• Apocalypse How: Earth suffers Planetary Societal Collapse as the Aliens spread. Military officers above a certain rank are allowed to legally shoot to kill anyone suspected of being infected, and the rank required drops steadily as the crisis wears on. Anyone who can flee the planet does so despite the attempts at quarantine, and eventually Earth is left in a state not unlike The Walking Dead, except with Xenomorphs instead of zombies. All this is leading to Planetary Total Extinction, leaving the Aliens the only thing left alive on Earth. Stopping it before it gets that far is the plot of the third book.
  • Apocalypse Wow: The lovingly-described nuclear annihilation Wilks delivers unto the (fake) Alien homeworld.
  • Arbitrary Skepticism: Subverted. Wilks initially thinks Ripley's and Billie hearing a psychic call from a Mother Queen Alien in a completely different star system (requiring FTL transmission speed) is a bit far-fetched. But lots of others are having similar dreams, he's seen Billie's psychic dreams about Aliens give them early warning of their presence, and has had his own moments where he's ducked or moved for no reason and it saved his life.
    He wasn't much on religion or psyche stuff, but you didn't have to be a chemical engineer to start a fire, either.
  • Bad Boss: General Spears. Not only does he use his own troops as incubators for Aliens, he's quite dismissive of them in general, seeing them as obsolete and soon to be replaced by his "ultimately loyal" Alien soldiers. During the mutiny at the book's climax, he shoots down people in his base attempting to surrender and proclaiming loyalty to him, on the grounds that he can't be one-hundred percent certain of their loyalty and can't risk letting an enemy get close to him. When one of his own loyal troops helping him retake his base breaks his neck, alive but paralyzed, Spears leaves him behind to be found by the Aliens he's set loose in the base. Finally, he abandons his base and everyone still on it, loyal to him or not, taking only his Alien troops with him.
  • Bad Dreams: Wilks and Billie both suffer these based on their encounter with the Aliens on Rim. Billie arguably has it worse, since she was subjected to a brainwipe that didn't entirely take, so she's unaware the monsters in her dreams are real, or why she keeps dreaming about them.
  • Bald of Evil: Spears, once he takes his hat off, is bald as an egg. See all over the rest of the page for the evil.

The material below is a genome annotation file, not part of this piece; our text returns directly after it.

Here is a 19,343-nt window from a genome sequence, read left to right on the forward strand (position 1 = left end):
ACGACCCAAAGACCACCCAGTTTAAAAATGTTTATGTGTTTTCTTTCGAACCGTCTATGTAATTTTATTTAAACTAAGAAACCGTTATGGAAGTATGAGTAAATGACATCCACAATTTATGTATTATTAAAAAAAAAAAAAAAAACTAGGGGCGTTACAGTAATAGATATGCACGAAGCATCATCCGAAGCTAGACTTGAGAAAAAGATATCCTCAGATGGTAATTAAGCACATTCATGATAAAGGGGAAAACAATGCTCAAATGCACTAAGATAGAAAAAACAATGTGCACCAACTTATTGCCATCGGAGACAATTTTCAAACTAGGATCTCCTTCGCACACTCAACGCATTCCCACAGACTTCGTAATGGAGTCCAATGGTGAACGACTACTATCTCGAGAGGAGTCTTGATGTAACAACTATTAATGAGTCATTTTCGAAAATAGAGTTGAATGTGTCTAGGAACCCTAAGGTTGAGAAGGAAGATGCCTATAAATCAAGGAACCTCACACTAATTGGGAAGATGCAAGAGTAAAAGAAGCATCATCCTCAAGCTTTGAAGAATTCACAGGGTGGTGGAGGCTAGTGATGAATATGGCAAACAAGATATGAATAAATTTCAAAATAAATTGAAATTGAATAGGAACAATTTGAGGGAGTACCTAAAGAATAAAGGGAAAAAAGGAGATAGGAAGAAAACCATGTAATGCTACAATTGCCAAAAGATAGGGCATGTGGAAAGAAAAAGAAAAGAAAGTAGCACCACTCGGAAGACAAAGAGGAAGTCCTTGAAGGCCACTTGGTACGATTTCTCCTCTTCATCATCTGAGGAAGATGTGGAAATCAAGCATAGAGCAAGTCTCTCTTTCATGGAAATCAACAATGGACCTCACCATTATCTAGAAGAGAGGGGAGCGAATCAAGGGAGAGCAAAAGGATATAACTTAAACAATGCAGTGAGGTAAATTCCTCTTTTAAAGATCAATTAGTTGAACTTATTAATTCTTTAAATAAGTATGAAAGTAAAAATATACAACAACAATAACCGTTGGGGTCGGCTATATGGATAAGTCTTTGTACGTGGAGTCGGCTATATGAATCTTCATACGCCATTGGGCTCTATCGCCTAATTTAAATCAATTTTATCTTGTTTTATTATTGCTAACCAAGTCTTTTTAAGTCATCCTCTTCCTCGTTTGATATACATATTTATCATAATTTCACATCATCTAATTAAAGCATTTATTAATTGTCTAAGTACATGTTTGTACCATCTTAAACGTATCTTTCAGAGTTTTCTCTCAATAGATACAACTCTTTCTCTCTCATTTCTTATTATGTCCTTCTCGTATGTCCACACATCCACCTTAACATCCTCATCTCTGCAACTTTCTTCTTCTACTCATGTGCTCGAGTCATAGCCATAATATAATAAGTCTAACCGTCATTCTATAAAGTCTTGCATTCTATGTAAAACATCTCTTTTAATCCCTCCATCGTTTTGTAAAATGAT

• Bedlam House: The mental hospital Billie is confined to at the start of the story is the modern version of this extrapolated to the future. Complete with heavy sedatives to keep the inmates compliant, orderlies armed with "stunners" and "shockers" for when the drugs aren't enough, eating utensils designed to curl up like cardboard if you try stick yourself or someone else, high-tech lobotomies for patients who aren't improving, and orderlies who feel up or jerk off on Billie (and probably others) when they're so stoned they can't move.
  • Bi the Way: Billie's internal monologue notes that her first time with Mitch wasn't her first time. In the mental hospital she'd been with a male patient once, once an orderly, and a couple of women, too. Whether through preference, experimentation, or it just being easier to get alone time with the same gender isn't explored.
  • Big Damn Heroes: Near the end of the first book, the main characters' dropship is being swarmed by Aliens' banging to get in, when suddenly everything goes silent. Checking it out, they find the Aliens dead and melted outside, and a Space Jockey (before Prometheus revealed the Engineers' true nature) nearby, having killed them all and giving Billie a psychic communication. Subverted when she realizes the Space Jockey didn't save them because it liked humans, but because it can't stand the Aliens. Extra-subverted when the Space Jockey follows them to Earth, learns that it's infested with Aliens, and sends Billie another psychic message, basically gloating that once the Aliens have killed all the humans, his kind can walk in and take the planet for themselves.
  • Brandishment Bluff: Wilks and Billie are in a standoff with General Spears, trapped in his ship, unable to disable or destroy it or get to him. However, they came from the ship carrying his precious Alien troops in stasis, Wilks bluffs that they wired that ship with grenades; if Spears gives them an escape pod and lets them go, Wilks will give him the locations. It works.
  • Brick Joke: Early in Earth Hive, one of the Company execs says "Speaking of clubs," and segues into asking about their intercept of the government ship to the Alien homeworld. Later, as the Marines gear up to repel the Company boarders, it's revealed all the pulse rifles have been sabotaged, their feed ramps removed (by Colonel Stephens). "Electronic feed ramps were critical. Without them, the only way anyone was going to do any damage with one of these pieces would be to whack somebody over the head with it." Like a club, one might say.
  • Coitus Ensues: Billie and Mitch's relationship proceeds very rapidly. Granted, she's an eighteen-year-old girl and he's an android with no prior romantic or sexual relationships, but it's still pretty damn fast.